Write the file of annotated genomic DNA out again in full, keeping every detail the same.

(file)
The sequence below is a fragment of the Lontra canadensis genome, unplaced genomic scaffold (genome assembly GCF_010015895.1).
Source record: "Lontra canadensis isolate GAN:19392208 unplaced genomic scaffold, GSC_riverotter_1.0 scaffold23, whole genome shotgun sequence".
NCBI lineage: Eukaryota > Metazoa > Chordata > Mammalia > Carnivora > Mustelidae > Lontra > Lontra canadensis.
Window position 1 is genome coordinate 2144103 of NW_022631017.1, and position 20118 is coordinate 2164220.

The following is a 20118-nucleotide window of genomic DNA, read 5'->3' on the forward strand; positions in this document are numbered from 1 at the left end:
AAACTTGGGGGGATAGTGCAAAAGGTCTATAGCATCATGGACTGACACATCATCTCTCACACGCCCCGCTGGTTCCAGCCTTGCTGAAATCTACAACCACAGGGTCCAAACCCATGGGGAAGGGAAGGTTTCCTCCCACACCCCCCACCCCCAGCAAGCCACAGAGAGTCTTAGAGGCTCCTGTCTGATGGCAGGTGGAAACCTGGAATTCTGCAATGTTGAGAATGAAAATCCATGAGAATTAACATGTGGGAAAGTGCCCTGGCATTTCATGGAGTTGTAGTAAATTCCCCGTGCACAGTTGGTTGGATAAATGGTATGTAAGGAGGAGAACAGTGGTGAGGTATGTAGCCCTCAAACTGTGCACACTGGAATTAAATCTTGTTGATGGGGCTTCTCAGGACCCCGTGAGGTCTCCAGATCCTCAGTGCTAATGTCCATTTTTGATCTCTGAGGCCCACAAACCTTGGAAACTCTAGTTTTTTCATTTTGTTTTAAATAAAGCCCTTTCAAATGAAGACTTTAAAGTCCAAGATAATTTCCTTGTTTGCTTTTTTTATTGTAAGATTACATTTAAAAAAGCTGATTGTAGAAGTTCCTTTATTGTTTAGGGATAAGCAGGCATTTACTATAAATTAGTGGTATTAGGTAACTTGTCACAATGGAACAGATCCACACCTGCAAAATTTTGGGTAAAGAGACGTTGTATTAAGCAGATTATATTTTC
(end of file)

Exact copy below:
The sequence below is a fragment of the Lontra canadensis genome, unplaced genomic scaffold (genome assembly GCF_010015895.1).
Source record: "Lontra canadensis isolate GAN:19392208 unplaced genomic scaffold, GSC_riverotter_1.0 scaffold23, whole genome shotgun sequence".
NCBI lineage: Eukaryota > Metazoa > Chordata > Mammalia > Carnivora > Mustelidae > Lontra > Lontra canadensis.
Window position 1 is genome coordinate 2144103 of NW_022631017.1, and position 20118 is coordinate 2164220.

The following is a 20118-nucleotide window of genomic DNA, read 5'->3' on the forward strand; positions in this document are numbered from 1 at the left end:
AAACTTGGGGGGATAGTGCAAAAGGTCTATAGCATCATGGACTGACACATCATCTCTCACACGCCCCGCTGGTTCCAGCCTTGCTGAAATCTACAACCACAGGGTCCAAACCCATGGGGAAGGGAAGGTTTCCTCCCACACCCCCCACCCCCAGCAAGCCACAGAGAGTCTTAGAGGCTCCTGTCTGATGGCAGGTGGAAACCTGGAATTCTGCAATGTTGAGAATGAAAATCCATGAGAATTAACATGTGGGAAAGTGCCCTGGCATTTCATGGAGTTGTAGTAAATTCCCCGTGCACAGTTGGTTGGATAAATGGTATGTAAGGAGGAGAACAGTGGTGAGGTATGTAGCCCTCAAACTGTGCACACTGGAATTAAATCTTGTTGATGGGGCTTCTCAGGACCCCGTGAGGTCTCCAGATCCTCAGTGCTAATGTCCATTTTTGATCTCTGAGGCCCACAAACCTTGGAAACTCTAGTTTTTTCATTTTGTTTTAAATAAAGCCCTTTCAAATGAAGACTTTAAAGTCCAAGATAATTTCCTTGTTTGCTTTTTTTATTGTAAGATTACATTTAAAAAAGCTGATTGTAGAAGTTCCTTTATTGTTTAGGGATAAGCAGGCATTTACTATAAATTAGTGGTATTAGGTAACTTGTCACAATGGAACAGATCCACACCTGCAAAATTTTGGGTAAAGAGACGTTGTATTAAGCAGATTATATTTTC